It bled like a head wound. And it’s on the tip of my pinky, so a Band-Aid has no hope of staying on. The thing is, when you massage for a living, people don’t want you to touch them with your scabby hands (for some reason). My Dad suggested using New Skin. It’s from the makers of Band Aid, and it’s basically a liquid Band-Aid. It’s also antiseptic, and stings like a mother when you apply it to a fresh wound. But it did it’s job; the wound is closed and I was able to work today without having to massage with my pinky stuck up in the air, like we were having high tea or something.

I can also type without having an annoying lump on the end of my pinky and hitting all the wrong keys. Which makes writing this post so much easier, let me tell you.

In the progress front, I am doing very well. I seem to be building steam with my WIP, but I am neither frazzled with working on it, nor am I going so slow it threatens to become boring. This time around I am really paying attention to the pre-planning aspect of writing.

I am trying to find that elusive happy middle ground, between knowing nothing about the book, so when I get 30K into the book I run out of steam, but I don’t over plan the novel so much I don’t actually want to write it. Both of those scenarios have happened to me, several times.

The balancing act makes me a little nervous, but you don’t know until you try. I am trying to figure out critical information to make the plot run, and then I plan to drive right into writing.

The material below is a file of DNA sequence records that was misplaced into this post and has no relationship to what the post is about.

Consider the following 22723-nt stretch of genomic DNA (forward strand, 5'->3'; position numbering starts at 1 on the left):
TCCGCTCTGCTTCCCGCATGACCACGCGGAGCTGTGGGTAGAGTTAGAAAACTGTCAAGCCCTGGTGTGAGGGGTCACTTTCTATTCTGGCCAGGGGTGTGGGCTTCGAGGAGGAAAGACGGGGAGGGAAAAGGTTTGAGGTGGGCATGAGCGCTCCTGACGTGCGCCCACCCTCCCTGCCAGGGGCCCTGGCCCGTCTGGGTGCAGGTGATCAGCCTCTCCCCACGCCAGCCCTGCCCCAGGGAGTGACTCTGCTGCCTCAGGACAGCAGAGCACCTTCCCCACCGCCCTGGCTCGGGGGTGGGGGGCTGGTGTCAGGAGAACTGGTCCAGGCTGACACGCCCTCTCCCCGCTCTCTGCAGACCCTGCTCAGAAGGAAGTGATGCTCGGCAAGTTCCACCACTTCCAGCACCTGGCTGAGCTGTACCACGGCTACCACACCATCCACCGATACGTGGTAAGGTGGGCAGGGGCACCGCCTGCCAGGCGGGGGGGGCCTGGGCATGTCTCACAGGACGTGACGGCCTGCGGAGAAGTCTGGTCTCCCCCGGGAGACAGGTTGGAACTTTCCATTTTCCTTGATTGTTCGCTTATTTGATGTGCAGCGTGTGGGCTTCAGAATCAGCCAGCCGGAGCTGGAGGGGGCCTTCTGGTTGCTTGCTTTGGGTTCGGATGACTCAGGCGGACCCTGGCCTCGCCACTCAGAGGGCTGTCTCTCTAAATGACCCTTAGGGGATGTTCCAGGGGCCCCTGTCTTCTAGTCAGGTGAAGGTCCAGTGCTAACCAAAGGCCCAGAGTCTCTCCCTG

The critical information, as I have deemed, is:

Main characters: The two protagonists, the antagonist, and two supporting characters.
Their compelling needs, what they would sacrifice anything for and what they wouldn’t sacrifice, names, and some basic description personality traits. Just enough to get a feel for the character, and be able to write a scene about them, but not so detailed that I can still get to know them through the story.

Setting: Since I am writing straight fantasy here, I have to do more worldbuilding on this project.
The city the novel will be set in, it’s basic cultural outlook, an extremely rough map, the overall climate and means of income for the population. I am avoiding, even though I am sorely tempted, of spending a month working on the planet, the city, the history, the flora, the fauna, and so on. I do have a basic idea of where the other cities are, but only because that’s relevant plot information.